In Mexico, the political difficulties usually permeate all aspects of life. Foreign observers raise concerns about Mexico’s one-party dominance, corruption, and human rights abuses. The vast majority of its population of 93 million make ends meet on labor income of less than one-fifth of U.S. incomes. The rate of inflation often exceeds 10 percent per year. In 1994 the peso fell by some 45 percent against the U.S. dollar, causing the financial markets to plunge precipitously, interest rates to soar, and economic activity to sink into deep depression. Millions of workers managed to escape their wretched conditions in Mexico by seeking survival as illegal aliens in the U.S.

If we compare our plight with that of our British friends, we cannot help counting our blessings. Although the U.K.’s economic statistics tell a story of some progress, they reveal an unemployment rate of 9 percent. The chronic economic problems that plague the country are recession, high inflation, a rising tax burden, and record levels of government borrowing, exceeding 5 percent of GDP. Wage rates are some 25 percent lower than in the United States, with interest rates generally higher by one or two percentage points. The pound sterling which used to be the world’s most trusted currency is one of the weakest now, losing exchange value even against the shrinking U.S. dollar.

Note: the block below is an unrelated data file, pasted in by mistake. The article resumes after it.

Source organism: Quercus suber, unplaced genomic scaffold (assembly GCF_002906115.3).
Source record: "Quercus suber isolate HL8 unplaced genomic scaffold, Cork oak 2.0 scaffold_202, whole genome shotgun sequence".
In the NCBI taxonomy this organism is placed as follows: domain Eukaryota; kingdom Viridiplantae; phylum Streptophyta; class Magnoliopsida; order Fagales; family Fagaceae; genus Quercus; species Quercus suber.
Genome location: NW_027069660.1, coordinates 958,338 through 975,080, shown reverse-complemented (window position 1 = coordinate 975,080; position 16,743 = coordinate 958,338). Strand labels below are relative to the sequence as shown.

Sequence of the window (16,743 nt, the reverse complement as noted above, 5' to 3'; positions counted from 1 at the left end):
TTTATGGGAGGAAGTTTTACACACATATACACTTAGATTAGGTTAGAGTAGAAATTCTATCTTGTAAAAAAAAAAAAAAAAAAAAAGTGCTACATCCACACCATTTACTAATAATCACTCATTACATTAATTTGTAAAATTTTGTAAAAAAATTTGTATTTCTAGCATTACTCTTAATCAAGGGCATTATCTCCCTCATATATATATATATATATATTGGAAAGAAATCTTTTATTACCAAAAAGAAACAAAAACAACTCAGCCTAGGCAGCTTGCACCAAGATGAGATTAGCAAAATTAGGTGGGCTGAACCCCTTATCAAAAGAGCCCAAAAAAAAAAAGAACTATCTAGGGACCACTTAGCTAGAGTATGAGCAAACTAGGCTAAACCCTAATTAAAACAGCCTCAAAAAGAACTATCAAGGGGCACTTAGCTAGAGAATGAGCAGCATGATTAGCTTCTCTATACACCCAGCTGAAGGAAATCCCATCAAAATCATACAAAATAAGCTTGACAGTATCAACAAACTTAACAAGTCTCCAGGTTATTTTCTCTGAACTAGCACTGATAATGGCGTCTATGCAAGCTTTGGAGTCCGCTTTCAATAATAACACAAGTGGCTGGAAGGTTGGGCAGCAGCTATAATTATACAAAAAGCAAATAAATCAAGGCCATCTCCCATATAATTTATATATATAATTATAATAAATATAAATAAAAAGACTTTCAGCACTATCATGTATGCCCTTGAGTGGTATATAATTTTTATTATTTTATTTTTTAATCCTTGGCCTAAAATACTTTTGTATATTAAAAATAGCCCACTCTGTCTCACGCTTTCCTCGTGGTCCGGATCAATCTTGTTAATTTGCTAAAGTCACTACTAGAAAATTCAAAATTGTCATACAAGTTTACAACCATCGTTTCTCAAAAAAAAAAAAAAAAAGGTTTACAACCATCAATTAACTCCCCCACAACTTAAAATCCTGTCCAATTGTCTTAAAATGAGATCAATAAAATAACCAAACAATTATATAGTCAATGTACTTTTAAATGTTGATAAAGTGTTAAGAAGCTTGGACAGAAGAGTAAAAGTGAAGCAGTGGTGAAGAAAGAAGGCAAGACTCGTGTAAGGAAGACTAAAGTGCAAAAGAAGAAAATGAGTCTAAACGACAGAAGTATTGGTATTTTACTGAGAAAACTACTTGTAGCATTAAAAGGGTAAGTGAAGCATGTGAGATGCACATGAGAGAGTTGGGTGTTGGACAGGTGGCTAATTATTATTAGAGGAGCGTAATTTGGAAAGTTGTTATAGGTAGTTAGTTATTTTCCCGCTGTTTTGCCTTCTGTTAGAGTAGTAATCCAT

Social and economic conditions in Germany are said to be among the best in Europe, even better than in the U.S. Productivity and income per capita are about the same. The crime rate is substantially lower, but the unemployment rate much higher since the reunification of East and West Germany in 1989. Yet, the ideo logical and political forces of socialism are very much alive, clouding the future of Germany.

The reunification created a double-bar-relled welfare state which is paving the way for a new command system. One barrel was crafted by the advocates of the “social market economy” or “middle of the road” after the pure market economy à la Erhard had transformed the country devastated by war into a wonderland of miraculous recovery. The other barrel was added after the reunification when the legislators and labor leaders turned East Germany into a huge social asylum. They decreed a currency union on an exchange rate of 1:1, which made prodigious gifts to all East Germans, and ordered a rapid wage parity in East and West, which condemned many Easterners to chronic unemployment. A massive transfer of West German wealth sustains the asylum but does not invigorate and elate its inhabitants. Many are yearning for an early return of the command system.